Interactive Kiosks for Museums – Presentation at AAM 2016
FlowVella teamed up with EMP Museum and the Smithsonian to lead a panel on Effective Strategies for Interactive Kiosks at the American Alliance of Museum Conference in Washington, DC.
We had a packed, engaged group of museum professionals in attendance with lively discussion built into the ‘classroom’ setting presentation. Our goal was to share learnings and then prompt the audience for discussion and questions back to our group.
Jasen Emmons from EMP Museum and Saul Sopoci Drake as well as Ajith Gunaratne of Smithsonian SITES had several examples to share from their many years of experience building and managing exhibits of all sizes. Jasen showed and discussed examples from Nirvana, the Muppets, Battlestar Galactica, and many more. He talked of digital interactive kiosks and completely analog yet interactive experiences.
Saul focused his talk on the recent Star Wars: Power of Costume exhibit (FlowVella powers the interactive kiosks for this exhibit). Saul showed the huge volume of material and walked through the process of taking these and building stories that went more in depth than just showing the costumes. The interactive kiosks used in the exhibit tell a story that could not have been shown on physical panels alone and allow the curious or the superfan to dive even deeper.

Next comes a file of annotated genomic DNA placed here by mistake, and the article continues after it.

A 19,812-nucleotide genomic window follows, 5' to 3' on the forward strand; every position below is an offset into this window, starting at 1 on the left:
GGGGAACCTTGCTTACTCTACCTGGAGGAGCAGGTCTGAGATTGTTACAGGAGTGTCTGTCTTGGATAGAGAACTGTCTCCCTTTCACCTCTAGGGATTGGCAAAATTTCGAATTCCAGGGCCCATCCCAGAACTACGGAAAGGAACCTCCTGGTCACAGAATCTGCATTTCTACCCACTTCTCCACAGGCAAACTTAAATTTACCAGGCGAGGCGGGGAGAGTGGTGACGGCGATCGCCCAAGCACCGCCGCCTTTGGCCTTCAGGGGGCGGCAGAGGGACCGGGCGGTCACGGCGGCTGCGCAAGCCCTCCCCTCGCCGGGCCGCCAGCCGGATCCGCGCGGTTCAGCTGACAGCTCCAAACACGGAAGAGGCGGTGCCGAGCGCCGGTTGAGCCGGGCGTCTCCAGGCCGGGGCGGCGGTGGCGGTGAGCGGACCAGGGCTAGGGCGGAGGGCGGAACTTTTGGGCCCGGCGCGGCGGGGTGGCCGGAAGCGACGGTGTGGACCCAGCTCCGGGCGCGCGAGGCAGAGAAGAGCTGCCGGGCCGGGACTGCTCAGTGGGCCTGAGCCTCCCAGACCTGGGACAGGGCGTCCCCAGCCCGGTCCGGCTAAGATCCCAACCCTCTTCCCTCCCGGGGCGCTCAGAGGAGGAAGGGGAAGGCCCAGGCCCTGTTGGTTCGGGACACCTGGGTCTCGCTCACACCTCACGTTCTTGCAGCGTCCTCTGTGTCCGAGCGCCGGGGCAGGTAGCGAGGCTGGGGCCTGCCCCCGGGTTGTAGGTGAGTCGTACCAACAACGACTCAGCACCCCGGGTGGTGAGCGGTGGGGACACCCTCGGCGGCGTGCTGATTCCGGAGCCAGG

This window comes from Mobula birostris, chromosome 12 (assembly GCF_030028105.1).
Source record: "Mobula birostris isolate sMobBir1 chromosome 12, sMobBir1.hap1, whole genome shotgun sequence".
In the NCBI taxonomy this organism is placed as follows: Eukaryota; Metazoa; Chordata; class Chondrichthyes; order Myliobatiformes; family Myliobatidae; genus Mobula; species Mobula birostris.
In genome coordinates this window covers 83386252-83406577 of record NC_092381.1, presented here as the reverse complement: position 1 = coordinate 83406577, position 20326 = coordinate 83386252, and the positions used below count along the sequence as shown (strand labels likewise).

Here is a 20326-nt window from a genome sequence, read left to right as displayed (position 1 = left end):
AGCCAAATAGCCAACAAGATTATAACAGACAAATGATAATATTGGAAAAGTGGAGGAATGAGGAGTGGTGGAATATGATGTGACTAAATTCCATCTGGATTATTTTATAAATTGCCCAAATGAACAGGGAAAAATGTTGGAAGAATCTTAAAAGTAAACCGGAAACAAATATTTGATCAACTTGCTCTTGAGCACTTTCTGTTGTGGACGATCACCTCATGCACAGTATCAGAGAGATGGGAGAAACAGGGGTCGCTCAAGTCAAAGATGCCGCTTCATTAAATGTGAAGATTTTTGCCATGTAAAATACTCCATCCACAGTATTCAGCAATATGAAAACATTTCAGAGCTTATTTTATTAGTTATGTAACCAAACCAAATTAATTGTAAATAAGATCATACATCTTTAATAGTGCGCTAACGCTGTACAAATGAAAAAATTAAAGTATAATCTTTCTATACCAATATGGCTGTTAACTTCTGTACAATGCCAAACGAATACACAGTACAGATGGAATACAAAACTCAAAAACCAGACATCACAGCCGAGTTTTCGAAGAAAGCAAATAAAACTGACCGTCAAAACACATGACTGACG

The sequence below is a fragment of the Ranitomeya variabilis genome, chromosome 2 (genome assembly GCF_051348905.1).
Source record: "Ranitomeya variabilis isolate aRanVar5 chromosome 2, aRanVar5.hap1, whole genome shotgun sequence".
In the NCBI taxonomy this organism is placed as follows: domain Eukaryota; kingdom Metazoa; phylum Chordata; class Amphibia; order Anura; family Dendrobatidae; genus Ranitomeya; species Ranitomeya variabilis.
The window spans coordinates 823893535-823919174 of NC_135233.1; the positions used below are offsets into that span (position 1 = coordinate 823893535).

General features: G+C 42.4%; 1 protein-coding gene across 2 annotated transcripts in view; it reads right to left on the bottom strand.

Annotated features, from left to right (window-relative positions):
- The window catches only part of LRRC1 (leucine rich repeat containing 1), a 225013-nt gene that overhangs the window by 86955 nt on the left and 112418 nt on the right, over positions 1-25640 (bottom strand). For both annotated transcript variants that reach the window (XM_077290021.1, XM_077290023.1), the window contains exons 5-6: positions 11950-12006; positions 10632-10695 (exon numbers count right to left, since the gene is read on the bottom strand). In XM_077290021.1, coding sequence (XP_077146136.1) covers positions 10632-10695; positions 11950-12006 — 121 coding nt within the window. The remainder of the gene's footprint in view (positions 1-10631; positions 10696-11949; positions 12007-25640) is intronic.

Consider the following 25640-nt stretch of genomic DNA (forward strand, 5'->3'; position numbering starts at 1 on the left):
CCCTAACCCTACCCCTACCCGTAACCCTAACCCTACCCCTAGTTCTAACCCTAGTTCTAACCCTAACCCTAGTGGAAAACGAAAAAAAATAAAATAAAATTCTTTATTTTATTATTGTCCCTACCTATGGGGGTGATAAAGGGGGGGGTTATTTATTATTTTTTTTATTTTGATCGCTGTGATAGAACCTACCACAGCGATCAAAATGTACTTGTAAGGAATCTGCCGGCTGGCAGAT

Here is the presentation and note halfway through some of the questions/discussion from the attendees
Choosing Technology and Measuring Success with Interactive Kiosks
We also discussed strategies around choosing partners and technology, as well as the metrics of measuring success. We think that there could be whole panels and presentations on developing and implementing success measurements and analytics and that is a focus of FlowVella. FlowVella has built in analytics that show usage; which screens are being viewed and for how long, as well as which galleries and videos. These quantitative reports can’t convert qualitative feelings of the user experience. They also can’t quantify if, for example, more than one person was using the interactive kiosk at the time. This is such an important topic as this measure of ROI (return on investment) will drive further investment and deployment of digital and analog interactive kiosks.
We look forward to building on this presentation and expanding it, bringing together a wide variety of thought leaders on the best uses and deployments of interactive kiosks. While the focus is on the museum and cultural sector, some of the learnings can be applied to a broader use of informational, interactive kiosks in both public and private environments.
Please add to the discussion in the comments below and we look forward to announcing our next new interactive kiosk projects!